What if curing cancer was as easy as getting an injection? That’s just what a pair of studies published this week in Nature tried to figure out.
The two teams of researchers conducted independent Phase I trials of personalized vaccines designed to prime the patients’ immune systems against melanomas, a category of skin cancers. In a scientific double whammy, both studies found that their vaccines—sometimes in combination with other immunotherapies—were able to prevent recurrence of the cancers in nearly all their subjects.
“We can safely and feasibly create a vaccine that is personalized to an individual’s tumor,” says Catherine Wu, senior author of one of the studies and associate professor at Dana-Farber Cancer Institute in Boston. “It’s not one-size-fits-all—rather, it’s tailored to the genetic composition of the patient’s tumor.”
Wu carried out her study with colleagues in Boston at Dana-Farber Cancer Institute and the Broad Institute. The other study was conducted in parallel by researchers in Germany, led by study first author Ugur Sahin, the co-founder and CEO of BioNTech, a biotechnology company that focuses on personalized immunotherapy treatments.
Both studies targeted the same type of cancer: melanoma. These skin cancers (best known for their link to UV radiation from tanning) are a good first target, Wu says, because scientists have a good understanding of the mutations that cause them. These mutations are the key, says Mathias Vormehr, a co-author on Sahin’s study and a scientist at BioNTech.
“In principle, you can target any tumor that has mutations,” Vormehr says. “And mutations are a main feature of tumors.”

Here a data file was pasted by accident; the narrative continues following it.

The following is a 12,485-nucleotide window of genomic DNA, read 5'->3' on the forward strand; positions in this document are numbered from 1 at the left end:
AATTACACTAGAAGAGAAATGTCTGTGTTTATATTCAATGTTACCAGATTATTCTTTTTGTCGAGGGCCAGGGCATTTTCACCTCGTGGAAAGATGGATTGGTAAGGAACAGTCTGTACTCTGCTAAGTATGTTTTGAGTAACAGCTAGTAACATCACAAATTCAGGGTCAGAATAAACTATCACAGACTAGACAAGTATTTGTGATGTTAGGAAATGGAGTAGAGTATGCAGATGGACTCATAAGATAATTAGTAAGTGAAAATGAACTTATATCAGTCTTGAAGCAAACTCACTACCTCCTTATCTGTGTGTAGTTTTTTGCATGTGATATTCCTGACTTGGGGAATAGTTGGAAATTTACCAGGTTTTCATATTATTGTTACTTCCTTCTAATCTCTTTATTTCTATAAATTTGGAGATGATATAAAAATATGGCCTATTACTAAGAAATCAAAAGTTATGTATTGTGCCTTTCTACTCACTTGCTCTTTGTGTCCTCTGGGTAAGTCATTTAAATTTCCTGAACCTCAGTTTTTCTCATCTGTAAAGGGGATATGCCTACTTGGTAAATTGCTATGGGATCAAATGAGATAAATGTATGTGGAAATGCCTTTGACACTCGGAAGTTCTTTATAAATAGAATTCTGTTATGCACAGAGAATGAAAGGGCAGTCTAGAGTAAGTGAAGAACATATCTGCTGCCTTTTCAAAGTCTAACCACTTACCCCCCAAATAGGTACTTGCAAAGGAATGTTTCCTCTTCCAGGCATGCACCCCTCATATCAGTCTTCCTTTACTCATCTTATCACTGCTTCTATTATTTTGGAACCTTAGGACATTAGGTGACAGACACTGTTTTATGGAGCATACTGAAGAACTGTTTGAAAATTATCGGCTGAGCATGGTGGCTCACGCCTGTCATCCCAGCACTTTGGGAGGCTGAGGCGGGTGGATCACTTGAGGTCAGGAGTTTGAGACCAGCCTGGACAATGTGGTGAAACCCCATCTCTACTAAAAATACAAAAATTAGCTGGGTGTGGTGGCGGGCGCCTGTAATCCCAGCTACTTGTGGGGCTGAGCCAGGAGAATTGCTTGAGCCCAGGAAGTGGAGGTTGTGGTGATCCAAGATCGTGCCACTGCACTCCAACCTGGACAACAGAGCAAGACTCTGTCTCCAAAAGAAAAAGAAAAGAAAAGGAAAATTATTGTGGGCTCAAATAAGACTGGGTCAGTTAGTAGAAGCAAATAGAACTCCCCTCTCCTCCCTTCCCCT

The goal of a cancer vaccine is to turn the patient’s own immune system against the cancer by teaching it to fight the tumor cells. This is similar to other vaccines like the flu vaccine which contains dead or weakened flu viruses that can’t actually do harm but can model what the the immune system should be prepared to fight.
Past attempts to create cancer vaccines have used gene-carrying viruses to reprogram immune cells to recognize cancerous cells. Others removed some immune cells from the patient’s blood, taught them to recognize the cancer cells outside the body, then re-injected the trained immune cells into the patient to go to work.
The recent studies in Nature used neoantigen vaccines. Antigens are small proteins that decorate the outside of cells, and “neoantigens” refer to ones that are found only on cancer cells. Because they aren’t found on any healthy cells, neoantigens make a perfect target for the immune system—after all, you wouldn’t want the immune system to start attacking its own healthy cells. Normally, cancer cells evade the immune system by weakening its effects and by feigning the appearance of normal cells. But, if the immune system learns to recognize the neoantigens delivered by the vaccine as harmful, it could then recognize and fight…